People pretend to be perfectly normal and boring members of society with surprisingly high success considering they’re all so very bad at it. Someone with power catches on and everyone is endangered. Meanwhile there’s a love triangle between Zoe, a boy she’s grown up with who happens to be a typical asshat teenage boy due to a lack of boundaries and anger issues, and a boy who grew up outside the Society, who is far more emotionally stable. Surprisingly this love triangle didn’t grate on me, probably because Zoe never really has the standard “But I love them both!” dialogue ongoing in her head.
I liked Zoe. She’s written in a way that makes her decisions seem sensible and her fears and doubts completely rational. She’s probably the strongest character while still maintaining a vulnerability that makes sense when a teenage girl finally and suddenly finds herself facing the mood swings of adolescence. Adrien raced in too fast and during too much action to really get established until later in the novel, but he eventually develops into a good character with much deeper aspects than his counterpart, Max, who seems suspicious from the beginning. Our bad guy, while having predictable motives, was established subtly, so that I was aware that this person would be a nemesis but without realizing they were the nemesis.
I didn’t really get why the Society was still putting together people in family groups. Children are created through scientific process using the genes of optimal mates, but with no human emotion or need for bonding, I didn’t really understand why couples were housed together and given children to live with them. It felt like an unnecessary and complicated way to maintain aspects of “normal” society that didn’t benefit anyone. Instead of housing people where they worked or in larger dormitories, the Society wastes precious resources and space to create small family unit dwellings where everyone has their own little room. It didn’t seem entirely practical and ended up being a blockade into fully buying this utopian society of robot-esque people who would stand around while a small child accidentally flings herself in front of a subway train.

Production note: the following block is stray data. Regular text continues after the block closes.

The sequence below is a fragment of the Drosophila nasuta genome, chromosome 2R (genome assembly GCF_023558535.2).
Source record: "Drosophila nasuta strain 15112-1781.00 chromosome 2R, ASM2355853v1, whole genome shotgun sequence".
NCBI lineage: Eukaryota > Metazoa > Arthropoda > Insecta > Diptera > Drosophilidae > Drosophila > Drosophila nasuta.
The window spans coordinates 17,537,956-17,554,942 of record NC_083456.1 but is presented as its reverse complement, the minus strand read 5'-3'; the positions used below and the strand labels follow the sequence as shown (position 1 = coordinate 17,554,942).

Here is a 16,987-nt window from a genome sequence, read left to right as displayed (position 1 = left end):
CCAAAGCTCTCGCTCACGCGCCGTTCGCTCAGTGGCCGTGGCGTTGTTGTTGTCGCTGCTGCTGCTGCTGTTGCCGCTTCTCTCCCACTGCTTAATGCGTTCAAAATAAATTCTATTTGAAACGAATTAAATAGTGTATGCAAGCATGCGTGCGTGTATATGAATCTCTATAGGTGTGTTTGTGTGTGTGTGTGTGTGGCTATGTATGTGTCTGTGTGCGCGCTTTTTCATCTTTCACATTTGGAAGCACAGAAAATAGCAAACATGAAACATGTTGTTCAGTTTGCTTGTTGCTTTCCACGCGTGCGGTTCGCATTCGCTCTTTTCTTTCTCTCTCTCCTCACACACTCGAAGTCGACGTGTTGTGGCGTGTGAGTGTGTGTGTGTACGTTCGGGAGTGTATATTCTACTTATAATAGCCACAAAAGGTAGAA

But overall, Glitch is a very well-established dystopian world with just enough history and information for it to nearly make sense how society became sheep, electronically controlled by some shadowy computer somewhere. The characters were three-dimensional and while the book doesn’t really have an ending, it didn’t make me want to throw the iPad across the room upon finishing it. Of course this is the first in a series, but the main story of Zoe finding out who and what she is and making a life changing decision despite potential danger to her and everyone she knows is told enough that it didn’t feel like I didn’t at least get most of a single story. This is a world that I’ll be happy to re-enter to see how everything plays out.
I received an electronic ARC of this book from the publisher via NetGalley in return for an honest review. Thanks to St. Martin's Press for providing it. The cover image and book blurb comes from Goodreads.com